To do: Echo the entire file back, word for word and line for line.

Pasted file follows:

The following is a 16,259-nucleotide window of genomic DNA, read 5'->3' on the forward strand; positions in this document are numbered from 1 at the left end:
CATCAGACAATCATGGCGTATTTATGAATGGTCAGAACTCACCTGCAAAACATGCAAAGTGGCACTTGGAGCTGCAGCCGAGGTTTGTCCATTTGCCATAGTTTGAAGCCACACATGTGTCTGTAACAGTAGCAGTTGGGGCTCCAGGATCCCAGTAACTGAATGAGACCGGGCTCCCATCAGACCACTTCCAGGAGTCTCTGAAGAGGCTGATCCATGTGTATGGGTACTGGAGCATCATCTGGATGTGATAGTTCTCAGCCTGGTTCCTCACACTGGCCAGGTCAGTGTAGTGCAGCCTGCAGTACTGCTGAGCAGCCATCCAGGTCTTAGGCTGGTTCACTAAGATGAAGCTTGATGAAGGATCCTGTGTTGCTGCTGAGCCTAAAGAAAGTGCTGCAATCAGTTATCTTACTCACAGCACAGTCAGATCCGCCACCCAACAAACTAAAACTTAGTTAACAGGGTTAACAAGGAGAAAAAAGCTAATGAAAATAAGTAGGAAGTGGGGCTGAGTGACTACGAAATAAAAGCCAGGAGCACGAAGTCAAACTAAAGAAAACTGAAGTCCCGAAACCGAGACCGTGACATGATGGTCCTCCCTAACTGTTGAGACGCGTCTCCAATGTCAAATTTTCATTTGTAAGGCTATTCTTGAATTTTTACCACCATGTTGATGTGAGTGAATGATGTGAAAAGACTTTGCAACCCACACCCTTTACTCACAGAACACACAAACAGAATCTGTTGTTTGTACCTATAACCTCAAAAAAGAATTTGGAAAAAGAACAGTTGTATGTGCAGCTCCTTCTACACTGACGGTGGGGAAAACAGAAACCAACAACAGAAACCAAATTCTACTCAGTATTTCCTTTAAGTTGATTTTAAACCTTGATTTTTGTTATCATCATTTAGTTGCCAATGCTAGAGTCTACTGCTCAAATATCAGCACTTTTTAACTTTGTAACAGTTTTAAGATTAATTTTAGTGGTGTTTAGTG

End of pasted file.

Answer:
The following is a 16,259-nucleotide window of genomic DNA, read 5'->3' on the forward strand; positions in this document are numbered from 1 at the left end:
CATCAGACAATCATGGCGTATTTATGAATGGTCAGAACTCACCTGCAAAACATGCAAAGTGGCACTTGGAGCTGCAGCCGAGGTTTGTCCATTTGCCATAGTTTGAAGCCACACATGTGTCTGTAACAGTAGCAGTTGGGGCTCCAGGATCCCAGTAACTGAATGAGACCGGGCTCCCATCAGACCACTTCCAGGAGTCTCTGAAGAGGCTGATCCATGTGTATGGGTACTGGAGCATCATCTGGATGTGATAGTTCTCAGCCTGGTTCCTCACACTGGCCAGGTCAGTGTAGTGCAGCCTGCAGTACTGCTGAGCAGCCATCCAGGTCTTAGGCTGGTTCACTAAGATGAAGCTTGATGAAGGATCCTGTGTTGCTGCTGAGCCTAAAGAAAGTGCTGCAATCAGTTATCTTACTCACAGCACAGTCAGATCCGCCACCCAACAAACTAAAACTTAGTTAACAGGGTTAACAAGGAGAAAAAAGCTAATGAAAATAAGTAGGAAGTGGGGCTGAGTGACTACGAAATAAAAGCCAGGAGCACGAAGTCAAACTAAAGAAAACTGAAGTCCCGAAACCGAGACCGTGACATGATGGTCCTCCCTAACTGTTGAGACGCGTCTCCAATGTCAAATTTTCATTTGTAAGGCTATTCTTGAATTTTTACCACCATGTTGATGTGAGTGAATGATGTGAAAAGACTTTGCAACCCACACCCTTTACTCACAGAACACACAAACAGAATCTGTTGTTTGTACCTATAACCTCAAAAAAGAATTTGGAAAAAGAACAGTTGTATGTGCAGCTCCTTCTACACTGACGGTGGGGAAAACAGAAACCAACAACAGAAACCAAATTCTACTCAGTATTTCCTTTAAGTTGATTTTAAACCTTGATTTTTGTTATCATCATTTAGTTGCCAATGCTAGAGTCTACTGCTCAAATATCAGCACTTTTTAACTTTGTAACAGTTTTAAGATTAATTTTAGTGGTGTTTAGTG